War of the Rebellion: Serial 107 Page 1141 Chapter LXIII. CORRESPONDENCE, ETC.- UNION.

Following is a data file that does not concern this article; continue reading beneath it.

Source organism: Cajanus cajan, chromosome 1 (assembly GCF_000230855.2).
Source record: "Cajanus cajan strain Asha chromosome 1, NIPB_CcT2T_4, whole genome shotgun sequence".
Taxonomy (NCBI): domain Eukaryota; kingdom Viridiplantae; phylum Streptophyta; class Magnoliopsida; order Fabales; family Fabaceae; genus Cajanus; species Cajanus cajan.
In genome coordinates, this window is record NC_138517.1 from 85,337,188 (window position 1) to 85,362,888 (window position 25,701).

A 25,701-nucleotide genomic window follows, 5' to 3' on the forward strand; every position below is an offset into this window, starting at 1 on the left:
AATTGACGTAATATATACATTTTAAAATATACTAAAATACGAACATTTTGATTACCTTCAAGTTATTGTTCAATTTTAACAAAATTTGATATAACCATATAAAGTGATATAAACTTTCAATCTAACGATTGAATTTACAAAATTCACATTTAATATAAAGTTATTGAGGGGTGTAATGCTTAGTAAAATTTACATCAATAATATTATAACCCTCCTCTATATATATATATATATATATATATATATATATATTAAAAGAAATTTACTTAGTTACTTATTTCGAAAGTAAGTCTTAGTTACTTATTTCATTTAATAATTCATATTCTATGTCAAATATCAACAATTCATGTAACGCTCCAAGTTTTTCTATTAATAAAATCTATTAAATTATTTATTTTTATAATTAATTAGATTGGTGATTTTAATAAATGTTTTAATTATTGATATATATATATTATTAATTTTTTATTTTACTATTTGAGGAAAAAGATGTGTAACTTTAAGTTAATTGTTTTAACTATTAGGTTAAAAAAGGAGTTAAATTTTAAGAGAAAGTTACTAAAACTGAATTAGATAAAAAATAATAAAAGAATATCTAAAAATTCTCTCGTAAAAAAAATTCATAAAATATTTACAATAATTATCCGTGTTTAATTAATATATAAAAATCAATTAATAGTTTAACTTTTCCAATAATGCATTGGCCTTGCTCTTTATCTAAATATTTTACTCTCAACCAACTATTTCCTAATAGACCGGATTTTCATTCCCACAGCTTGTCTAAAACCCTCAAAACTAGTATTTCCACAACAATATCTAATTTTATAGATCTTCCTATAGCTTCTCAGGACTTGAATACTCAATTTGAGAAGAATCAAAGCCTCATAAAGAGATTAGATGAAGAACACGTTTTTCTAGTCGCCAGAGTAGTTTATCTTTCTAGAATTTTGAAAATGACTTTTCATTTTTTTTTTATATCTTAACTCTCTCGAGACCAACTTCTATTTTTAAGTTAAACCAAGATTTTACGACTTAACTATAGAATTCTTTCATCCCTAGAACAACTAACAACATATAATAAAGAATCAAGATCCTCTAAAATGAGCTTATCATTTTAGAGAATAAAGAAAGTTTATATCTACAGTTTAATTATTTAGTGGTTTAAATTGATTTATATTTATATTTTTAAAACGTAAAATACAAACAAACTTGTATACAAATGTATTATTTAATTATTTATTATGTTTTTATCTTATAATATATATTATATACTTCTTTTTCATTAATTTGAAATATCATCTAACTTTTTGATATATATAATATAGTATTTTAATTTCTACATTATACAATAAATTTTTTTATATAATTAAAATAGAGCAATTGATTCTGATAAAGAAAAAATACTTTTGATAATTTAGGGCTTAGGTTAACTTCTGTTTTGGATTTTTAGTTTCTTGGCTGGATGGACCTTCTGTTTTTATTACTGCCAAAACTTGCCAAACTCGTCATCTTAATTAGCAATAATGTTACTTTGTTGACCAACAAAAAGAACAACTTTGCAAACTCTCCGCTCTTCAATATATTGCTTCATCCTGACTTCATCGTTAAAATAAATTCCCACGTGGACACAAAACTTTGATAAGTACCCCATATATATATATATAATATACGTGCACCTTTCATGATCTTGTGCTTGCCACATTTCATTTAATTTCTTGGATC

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Colonel George D. Walles, Thirty-fourth Massachusetts Volunteers, commanding First Brigade, First Division, has exercised such command for about six months. Colonel William P. Maulsby, First Regiment Potomac Home Brigade Maryland Volunteers, commanding Second Brigade, First Division, in command about six months. Colonel R. S. Rodgers, Second Eastern Shore Maryland Volunteers, commanding Third Brigade, First Division, in command three months. Colonel J. M. Campbell, Firty-fourth Pennsylvania Volunteers, commanding First Brigade, Second Division, has command a brigade for nearly a year. Colonel Joseph Thoburn, First Virginia Volunteer Infantry, commanding Second Brigade, Second Division, has commanded a brigade in the department six months, and formerly commanded a brigade in 1862, under Major-General McDowell. Colonel N. Willkinson, Sixth Virginia Volunteers, commanding Third Brigade, Second Division, has commanded a brigade for a year. Colonel R. B. Hayes, Twenty-third Ohio Volunteers, commanding First Brigade, Third Division; time, one year. In the Foruth Division, Brigadier-General Averell, three colonels command brigades: Colonel J. H. Oley, Seventh Virginia Cavalry; Colonel J. M. Schoonmaker, Fourteenth Pennsylvania Cavalry, and Colonel T. M. Harris, Tenth Virginia Infantry, the latter succeeding Colonel A. Moor, Twenty-eight Ohio, recently dismissed. This division has only just been organized, and none of the officers named have heretofore commmanded brigades. I recommend for brevet, Colonel James A. Mulligan, Twenty-third Illinois Volunteers; Colonel Joseph Thoburn, First Virginia Volunteers; Colonel J. M. Campbell, Fifty-fourth Pennsylvania Volunteers, and Colonel George D. Wells, Thirty-fourth Massachusetts Volunteers. Colonel Mulligan is recommended because of his distinguished services at Lexington, Mo., in 1861, and because of the military ability, energy, and promptitude displayed by him since serving in Virginia. He commanded a brigade in my old division, serving almost under my eye, and in all instances has rendered complete satisfaction. His knowledge of the country, and his ability to command, has in my judgment eminently fitted him for the command of the Second Division, comprising the troops on line of Baltimore and Ohio Railroad, ant points in the interior from Hancock, Md., west to the Ohio River. Colonel Thoburn I regard as an accomplished officer and in every way worthy for a higher rank. He served gallantly at the battle of Winchester, where he was severely wounded while leading his regimnet; afterward under Generals Shields and McDowell in the Valley campaing, and more recently in this department while operating with his column in Highland County, in concert with General Averell on the Salem raid, and while in command at Petersburg, W. Va., when that point was threatened by the rebel forces. Colonel Campbell has always been prompt and efficient, has had considerable experience, and is regarded as brave and reliable, and in my judgment worthy of a brevet. Colonel Wells commanded the column which, acting in concert with General Averell, moved up the Shenandoah Valley in December, and on that occasion exhibited great address and ability. It is understood that he severed with distinction since the war began in different positions in the Army of the Potomac, and has certainly sustained a good reputation for discipline and ability since he has been serving in this department. In the cases of Colonels Hayes and White, my personal knowledge is limited, but Brigadier-General Scammon, commanding Third Division, awards them both high praise. They both participated in the battle of South Mountain, and were both distinguished for good conduct at that battle. Colonel Hayes, then